Head to the south side of Phillips Exeter Academy's campus, in the hills of New Hampshire, and you'll find a wood-framed house with white paint and black shutters. From the outside, Kirkland House is stately. From the inside, it's your classic dorm.
Right now, it is a girls' dorm, but a sign on the bathroom hints at the future. It reads: gender inclusive restroom. Next year, this dorm and another one will become Exeter's all-gender dorms.
Alex Myers, an English teacher here, says this all began almost two years ago when he would ask a group of about a dozen transgender and gender non-conforming students: What's been great? And what needs work?
"Consistently, what came up as 'what needs work' was housing," remembers Myers. "If you don't understand yourself to be a girl or a boy, living in a space that's designated just for boys or just for girls feels really uncomfortable."
The students knew what they wanted.
"They said, 'What if there was a dorm that didn't have a gender designation and anybody on campus could live there?'"
Next year, both Phillips Exeter Academy and Phillips Andover Academy are converting a few boys' dorms and girls' dorms to all-gender dorms. This comes as prep schools around the country are figuring out how best to accommodate transgender students and many are considering new housing options.
As two of the oldest and most prestigious private boarding schools, Exeter and Andover are known as schools full of tradition. But they are also on the leading edge of this social change.
In Exeter's all-gender dorms, each of the 20-or-so students will get their own room. The bathrooms will still be communal, but there will be a bit more privacy, including changing areas off each shower.
Myers says everyone's first question is: do you really want hormonal teenagers of different genders living together?
He says, like at every Exeter dorm, there will be a teacher living in the house to keep an eye on everything. And in the all-gender dorms, the teachers will also facilitate discussions about gender norms.
Myers says he was surprised to see the number of straight students interested. He says one boy told him, "I am tired of coming back to a place where people have conversations that are troubling to me about how they talk about women. I want to be in a space where I am having a very different set of conversations."
Alex Myers wishes he could have had those different conversations when he was a student at Exeter more than two decades ago.
He arrived on campus as a young girl, but by 12th grade, Alice had become Alex. Yet, he lived in his same girls' dorm. And while he found the school supportive, "there were people in the dorm who were rude -- for want of a better term."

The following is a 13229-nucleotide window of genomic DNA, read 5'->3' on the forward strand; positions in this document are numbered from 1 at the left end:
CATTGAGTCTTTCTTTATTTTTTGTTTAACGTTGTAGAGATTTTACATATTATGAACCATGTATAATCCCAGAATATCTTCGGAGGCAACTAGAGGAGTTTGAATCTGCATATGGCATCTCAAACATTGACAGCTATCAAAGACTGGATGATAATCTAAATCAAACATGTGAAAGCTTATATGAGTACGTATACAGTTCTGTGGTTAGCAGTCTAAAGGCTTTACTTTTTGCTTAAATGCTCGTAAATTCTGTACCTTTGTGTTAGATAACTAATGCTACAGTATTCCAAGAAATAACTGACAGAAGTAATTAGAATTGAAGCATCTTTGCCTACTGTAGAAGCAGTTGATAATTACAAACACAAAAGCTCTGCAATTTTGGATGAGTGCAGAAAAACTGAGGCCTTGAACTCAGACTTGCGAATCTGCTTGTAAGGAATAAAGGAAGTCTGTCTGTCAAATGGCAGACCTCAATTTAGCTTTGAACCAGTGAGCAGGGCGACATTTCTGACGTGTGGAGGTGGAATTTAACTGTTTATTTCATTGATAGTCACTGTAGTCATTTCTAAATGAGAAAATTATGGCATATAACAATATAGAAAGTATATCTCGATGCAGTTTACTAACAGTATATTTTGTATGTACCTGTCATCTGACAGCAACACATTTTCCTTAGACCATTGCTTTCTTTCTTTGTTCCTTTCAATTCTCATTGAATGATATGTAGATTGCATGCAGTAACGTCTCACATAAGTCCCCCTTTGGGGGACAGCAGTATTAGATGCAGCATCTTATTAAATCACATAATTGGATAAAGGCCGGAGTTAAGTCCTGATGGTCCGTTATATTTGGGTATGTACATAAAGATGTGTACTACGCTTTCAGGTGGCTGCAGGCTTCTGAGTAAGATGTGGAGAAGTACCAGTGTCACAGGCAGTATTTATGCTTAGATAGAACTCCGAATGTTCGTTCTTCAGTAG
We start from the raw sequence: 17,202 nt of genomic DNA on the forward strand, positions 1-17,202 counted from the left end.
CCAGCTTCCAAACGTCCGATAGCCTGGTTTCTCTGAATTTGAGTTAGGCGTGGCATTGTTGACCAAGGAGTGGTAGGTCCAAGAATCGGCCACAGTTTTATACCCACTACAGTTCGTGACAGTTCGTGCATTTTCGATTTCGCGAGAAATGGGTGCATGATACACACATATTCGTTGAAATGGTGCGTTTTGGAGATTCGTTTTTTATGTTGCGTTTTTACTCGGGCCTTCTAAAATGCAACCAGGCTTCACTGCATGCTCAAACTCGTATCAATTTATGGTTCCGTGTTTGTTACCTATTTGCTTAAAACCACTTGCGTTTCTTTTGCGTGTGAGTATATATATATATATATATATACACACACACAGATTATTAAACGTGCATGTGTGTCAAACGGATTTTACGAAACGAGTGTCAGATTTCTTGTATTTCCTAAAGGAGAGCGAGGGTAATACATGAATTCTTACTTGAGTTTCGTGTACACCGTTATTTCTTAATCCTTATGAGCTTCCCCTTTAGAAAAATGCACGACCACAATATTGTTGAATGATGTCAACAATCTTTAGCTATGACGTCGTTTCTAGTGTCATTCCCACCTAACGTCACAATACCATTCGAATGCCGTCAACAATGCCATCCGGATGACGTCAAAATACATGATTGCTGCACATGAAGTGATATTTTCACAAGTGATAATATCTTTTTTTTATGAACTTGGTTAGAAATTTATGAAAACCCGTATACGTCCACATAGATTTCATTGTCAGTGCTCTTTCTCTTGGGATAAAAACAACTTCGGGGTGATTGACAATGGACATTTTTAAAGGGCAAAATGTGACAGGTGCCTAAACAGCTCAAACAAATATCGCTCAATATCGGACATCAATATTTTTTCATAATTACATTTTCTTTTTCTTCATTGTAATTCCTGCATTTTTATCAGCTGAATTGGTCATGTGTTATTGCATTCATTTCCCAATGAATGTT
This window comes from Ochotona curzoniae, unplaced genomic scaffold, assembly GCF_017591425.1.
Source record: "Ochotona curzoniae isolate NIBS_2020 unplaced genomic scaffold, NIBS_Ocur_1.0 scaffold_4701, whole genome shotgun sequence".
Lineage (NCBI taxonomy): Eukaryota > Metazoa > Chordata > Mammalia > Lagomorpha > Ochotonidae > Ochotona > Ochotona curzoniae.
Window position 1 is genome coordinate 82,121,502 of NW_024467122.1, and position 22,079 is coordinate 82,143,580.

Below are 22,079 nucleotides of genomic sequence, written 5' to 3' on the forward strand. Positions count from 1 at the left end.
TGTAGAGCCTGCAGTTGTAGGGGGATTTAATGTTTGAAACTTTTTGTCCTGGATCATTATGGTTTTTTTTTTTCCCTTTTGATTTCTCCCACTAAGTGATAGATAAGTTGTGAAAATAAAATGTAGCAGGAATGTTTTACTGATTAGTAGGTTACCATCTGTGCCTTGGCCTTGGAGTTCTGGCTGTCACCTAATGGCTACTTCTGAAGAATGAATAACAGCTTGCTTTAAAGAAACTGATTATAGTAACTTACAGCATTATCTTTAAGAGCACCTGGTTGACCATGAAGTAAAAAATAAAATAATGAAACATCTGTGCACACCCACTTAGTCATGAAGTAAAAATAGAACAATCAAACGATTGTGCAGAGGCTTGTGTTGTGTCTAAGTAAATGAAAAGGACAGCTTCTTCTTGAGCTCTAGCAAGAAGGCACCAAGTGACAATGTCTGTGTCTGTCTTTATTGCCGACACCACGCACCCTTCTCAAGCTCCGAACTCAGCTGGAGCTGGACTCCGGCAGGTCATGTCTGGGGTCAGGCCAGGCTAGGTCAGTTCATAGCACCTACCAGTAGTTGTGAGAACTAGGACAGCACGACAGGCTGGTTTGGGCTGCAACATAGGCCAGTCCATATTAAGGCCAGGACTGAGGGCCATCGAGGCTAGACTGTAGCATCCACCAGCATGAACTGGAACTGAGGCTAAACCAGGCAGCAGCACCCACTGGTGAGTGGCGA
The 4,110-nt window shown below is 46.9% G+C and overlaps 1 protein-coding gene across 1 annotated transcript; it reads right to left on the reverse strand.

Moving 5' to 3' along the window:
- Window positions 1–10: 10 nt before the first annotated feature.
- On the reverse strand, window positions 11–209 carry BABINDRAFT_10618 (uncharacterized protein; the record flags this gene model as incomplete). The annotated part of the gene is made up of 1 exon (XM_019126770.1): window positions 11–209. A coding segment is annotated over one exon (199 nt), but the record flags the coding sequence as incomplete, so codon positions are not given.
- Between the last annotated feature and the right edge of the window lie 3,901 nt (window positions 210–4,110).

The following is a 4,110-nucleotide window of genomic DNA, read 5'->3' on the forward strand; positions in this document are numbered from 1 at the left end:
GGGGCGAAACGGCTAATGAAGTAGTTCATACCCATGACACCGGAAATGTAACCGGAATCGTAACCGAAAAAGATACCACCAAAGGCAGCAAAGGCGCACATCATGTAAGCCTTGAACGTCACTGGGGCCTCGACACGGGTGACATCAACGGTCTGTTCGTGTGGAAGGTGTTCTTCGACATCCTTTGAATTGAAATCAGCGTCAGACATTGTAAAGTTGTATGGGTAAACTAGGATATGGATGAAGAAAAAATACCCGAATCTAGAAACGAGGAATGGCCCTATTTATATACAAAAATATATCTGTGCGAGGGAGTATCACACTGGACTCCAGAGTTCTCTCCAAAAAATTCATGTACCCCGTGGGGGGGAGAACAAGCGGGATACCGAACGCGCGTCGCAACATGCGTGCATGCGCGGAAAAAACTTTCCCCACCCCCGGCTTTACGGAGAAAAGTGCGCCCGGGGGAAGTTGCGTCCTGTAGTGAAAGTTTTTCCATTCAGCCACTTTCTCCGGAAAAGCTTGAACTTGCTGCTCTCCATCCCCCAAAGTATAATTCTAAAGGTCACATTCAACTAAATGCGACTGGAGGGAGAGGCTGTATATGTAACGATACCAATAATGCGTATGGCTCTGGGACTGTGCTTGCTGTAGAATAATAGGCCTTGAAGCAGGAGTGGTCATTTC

Myers was the first openly transgender student at Exeter, and for the past 21 years, the school has addressed housing issues on a case-by-case basis. The all-gender dorms are the first time the school has developed a housing policy to accommodate students who are transgender, which includes an application process for any student who is interested.
While all-gender dorms may be easier for LGBT students, Myers acknowledges students in traditional dorms might miss out on getting to know those classmates.
"That was something we talked about intensively," he said. "Are we kind of skimming off a population and taking diversity away from our dorms?"
They decided that the very existence of gender-neutral dorms and their curriculum would serve as a model of how to openly address these issues.
John Palfrey is the Head of School at Phillips Andover Academy in Massachusetts. He says the dorms are consistent with the school's values.
"Our idea is to bring young people from all over the world, from all walks of life, from all backgrounds and, frankly, from all gender and sexuality backgrounds," he said. "So I see this as entirely in keeping with our long tradition."
And, Palfrey says, there hasn't been any pushback.
"The reaction to this announcement has been 100% positive."
Neither Andover nor Exeter would allow WGBH News speak to students. But Exeter did a survey, and Myers says a little over 10 percent of students who responded said they don't want the new dorms. Their reasons varied, but some said they liked the current system and didn't want it to change. Others said they don't think small groups should get special treatment.
But what about the alumni?
Many posted on Facebook, and I talked to several. By and large, they are excited.
Chuck Goldberg was a student at Exeter in the mid-60s when it was all boys and, more recently, he served as head of the alumni association of New York.
His thoughts on all-gender dorms are clear: "This is a very significant and positive step."
Some alumni have questioned whether the 15, 16 and 17-year-olds are mature enough, but Goldberg isn't worried.
"It's not going to be as some people, I am sure in their minds, are thinking: It's going to be a free-for-all!" he said. "I think anything but."
When he was at Exeter, Goldberg says gay students didn't feel comfortable coming out. He's glad things are changing, and he hopes all-gender dorms will open new conversations at old institutions.
WGBH's coverage of K-12 education is made possible with support from the Nellie Mae Education Foundation.